Genetic selection of sheep for resistance to gastrointestinal nematodes (GIN) has become a priority for pasture-based production of lambs to minimize the need for deworming. The objective of this experiment was to determine the impact of sire weaning or postweaning fecal egg count (FEC) estimated breeding value (EBV) or WFEC, PFEC, respectively, determined by the National Sheep Improvement Program (NSIP) on GIN infection of lambs born in fall or winter.  Katahdin lambs were born in fall (Oct – Nov; n = 459) or winter (Jan – Feb; n = 378) of 2018 – 2021.  Blood samples and feces were collected from the lambs to determine packed cell volume (PCV), FAMACHA scores, and FEC at 60, 90, 120, and 150 days of age.  Lambs were selectively dewormed if anemic. Data were analyzed using mixed models with year, sex, day of sampling as repeated measure, and interactions, and linear regression to look at relationships between GIN traits of offspring and sire EBV. A second objective examined sale of breeding quality ram lambs to estimate whether sale price was impacted by EBV for WFEC and the Ewe Productivity Trait (EPT) of lamb prior to sale and included the ARS and 3 private flocks. The FEC of offspring was positively related to their sire WFEC and PFEC (P < 0.001) in that there was a reduction of up to 8.2 eggs/g in offspring for every 1-unit reduction in FEC EBV. Similarly, sire PFEC was negatively correlated with offspring PCV in that for every 10-unit reduction in sire PFEC, there was a 0.5% increase in PCV (P < 0.001). Sale price effects were dominated by sale type with premiums relative to direct sales from the farm for those animals with premium (NSIP or Katahdin Hair Sheep International Expo or KHSI) sales designations at $1,086/head and producers valuing animals retained for their own breeding herd at a premium of $107/head. The next most impactful variable was EPT where a one SD increase of 2.3 in EPT yielded an extra $39/head whereas a similar one SD decrease in EPT was estimated to result in a $32/head discount. Lambs born in fall (Oct – Nov) were discounted by $6/head relative to those born in winter months (Jan – Mar). Not deworming lambs led to a $29/head premium over lambs that were dewormed likely as a signal that lambs were resistant. A 1 SD changes in WFEC more or less was estimated to be meaningless in the sense that sale value changed by less than $0.01/head. This latter finding of WFEC may be confounded by whether or not a producer dewormed lambs prior to sale. Thus, while the more parasite resistant a sire was, the lower the GIN infection in his offspring. However, apparent sale value of breeding rams may have been associated more with the individual buyer’s desire to meet their flock goals through other or balanced traits rather than solely considering the parasite resistance status of the ram.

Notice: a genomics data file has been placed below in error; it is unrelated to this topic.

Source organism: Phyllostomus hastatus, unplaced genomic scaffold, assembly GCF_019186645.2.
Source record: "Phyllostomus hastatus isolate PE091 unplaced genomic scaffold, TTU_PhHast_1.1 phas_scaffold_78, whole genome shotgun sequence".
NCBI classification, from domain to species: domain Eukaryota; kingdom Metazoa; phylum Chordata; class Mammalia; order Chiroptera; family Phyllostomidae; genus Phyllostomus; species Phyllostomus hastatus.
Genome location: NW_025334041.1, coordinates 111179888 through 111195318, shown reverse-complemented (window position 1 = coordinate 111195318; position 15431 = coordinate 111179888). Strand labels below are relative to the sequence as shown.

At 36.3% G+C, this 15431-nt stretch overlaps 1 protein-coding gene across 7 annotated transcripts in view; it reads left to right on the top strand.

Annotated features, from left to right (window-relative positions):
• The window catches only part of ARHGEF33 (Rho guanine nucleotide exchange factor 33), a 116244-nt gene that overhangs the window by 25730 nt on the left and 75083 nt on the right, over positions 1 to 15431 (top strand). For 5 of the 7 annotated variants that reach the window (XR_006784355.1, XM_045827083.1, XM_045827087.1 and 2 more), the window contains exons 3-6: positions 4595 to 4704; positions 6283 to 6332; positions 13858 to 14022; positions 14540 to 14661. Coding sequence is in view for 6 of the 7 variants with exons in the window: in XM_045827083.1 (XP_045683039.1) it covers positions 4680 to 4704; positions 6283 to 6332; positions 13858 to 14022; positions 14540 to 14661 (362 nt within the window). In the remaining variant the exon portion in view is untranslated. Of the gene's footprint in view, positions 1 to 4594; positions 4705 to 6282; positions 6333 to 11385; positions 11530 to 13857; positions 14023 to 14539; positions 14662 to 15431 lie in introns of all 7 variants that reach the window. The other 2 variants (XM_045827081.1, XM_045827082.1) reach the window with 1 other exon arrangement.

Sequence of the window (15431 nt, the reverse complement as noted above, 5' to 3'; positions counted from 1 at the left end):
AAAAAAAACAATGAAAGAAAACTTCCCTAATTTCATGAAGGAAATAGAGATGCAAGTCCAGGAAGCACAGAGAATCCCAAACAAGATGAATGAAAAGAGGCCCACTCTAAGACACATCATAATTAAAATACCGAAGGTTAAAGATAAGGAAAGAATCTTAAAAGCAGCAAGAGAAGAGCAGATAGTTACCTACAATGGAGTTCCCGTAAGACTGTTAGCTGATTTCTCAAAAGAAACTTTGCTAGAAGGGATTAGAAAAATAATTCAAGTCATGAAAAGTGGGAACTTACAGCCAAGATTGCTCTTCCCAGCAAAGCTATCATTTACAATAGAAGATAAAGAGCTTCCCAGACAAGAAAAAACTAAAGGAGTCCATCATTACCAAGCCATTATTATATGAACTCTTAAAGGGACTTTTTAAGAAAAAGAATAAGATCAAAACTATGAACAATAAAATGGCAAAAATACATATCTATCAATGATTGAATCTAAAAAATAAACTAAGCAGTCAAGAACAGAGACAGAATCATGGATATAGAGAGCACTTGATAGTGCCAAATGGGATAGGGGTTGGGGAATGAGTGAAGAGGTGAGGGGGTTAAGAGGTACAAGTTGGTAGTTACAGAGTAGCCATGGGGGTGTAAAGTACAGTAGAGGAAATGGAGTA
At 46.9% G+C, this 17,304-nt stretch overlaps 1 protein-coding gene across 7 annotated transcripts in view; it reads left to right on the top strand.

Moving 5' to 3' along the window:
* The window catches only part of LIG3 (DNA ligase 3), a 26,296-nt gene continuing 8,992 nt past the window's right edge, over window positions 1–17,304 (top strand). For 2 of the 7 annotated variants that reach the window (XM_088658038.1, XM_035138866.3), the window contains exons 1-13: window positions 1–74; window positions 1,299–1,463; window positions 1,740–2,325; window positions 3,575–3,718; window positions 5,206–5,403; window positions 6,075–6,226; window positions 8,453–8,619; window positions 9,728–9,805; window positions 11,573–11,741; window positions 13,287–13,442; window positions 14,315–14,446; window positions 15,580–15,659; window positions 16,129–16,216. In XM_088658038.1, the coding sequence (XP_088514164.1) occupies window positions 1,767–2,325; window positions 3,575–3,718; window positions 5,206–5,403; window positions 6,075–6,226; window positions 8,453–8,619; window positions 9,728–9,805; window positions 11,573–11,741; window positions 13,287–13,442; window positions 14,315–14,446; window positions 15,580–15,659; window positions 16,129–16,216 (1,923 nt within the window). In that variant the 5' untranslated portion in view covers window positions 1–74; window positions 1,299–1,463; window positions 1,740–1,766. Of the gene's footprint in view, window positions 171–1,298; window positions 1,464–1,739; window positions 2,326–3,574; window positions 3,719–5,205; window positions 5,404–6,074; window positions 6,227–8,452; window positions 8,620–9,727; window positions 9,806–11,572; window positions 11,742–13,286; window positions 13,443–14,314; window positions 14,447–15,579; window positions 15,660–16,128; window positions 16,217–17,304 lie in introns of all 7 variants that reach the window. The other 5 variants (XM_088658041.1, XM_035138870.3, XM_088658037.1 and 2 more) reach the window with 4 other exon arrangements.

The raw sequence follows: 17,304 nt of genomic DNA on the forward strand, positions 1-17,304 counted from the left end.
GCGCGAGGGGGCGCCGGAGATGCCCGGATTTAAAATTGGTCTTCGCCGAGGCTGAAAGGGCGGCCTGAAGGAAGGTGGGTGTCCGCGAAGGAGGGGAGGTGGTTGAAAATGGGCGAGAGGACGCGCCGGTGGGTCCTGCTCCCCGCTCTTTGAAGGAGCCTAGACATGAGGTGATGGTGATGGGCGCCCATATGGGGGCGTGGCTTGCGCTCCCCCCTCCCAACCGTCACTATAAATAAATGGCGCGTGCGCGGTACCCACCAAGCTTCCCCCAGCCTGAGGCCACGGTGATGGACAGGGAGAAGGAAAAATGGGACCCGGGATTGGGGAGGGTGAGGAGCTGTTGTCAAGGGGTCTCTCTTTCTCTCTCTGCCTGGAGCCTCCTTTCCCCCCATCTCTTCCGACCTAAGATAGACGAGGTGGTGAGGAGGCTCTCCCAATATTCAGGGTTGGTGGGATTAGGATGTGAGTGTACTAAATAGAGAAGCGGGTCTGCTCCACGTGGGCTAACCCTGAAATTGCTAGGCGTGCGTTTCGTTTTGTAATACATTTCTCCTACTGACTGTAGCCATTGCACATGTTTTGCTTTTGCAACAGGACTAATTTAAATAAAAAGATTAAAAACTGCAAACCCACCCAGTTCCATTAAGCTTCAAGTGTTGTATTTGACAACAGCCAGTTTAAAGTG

Participation Summary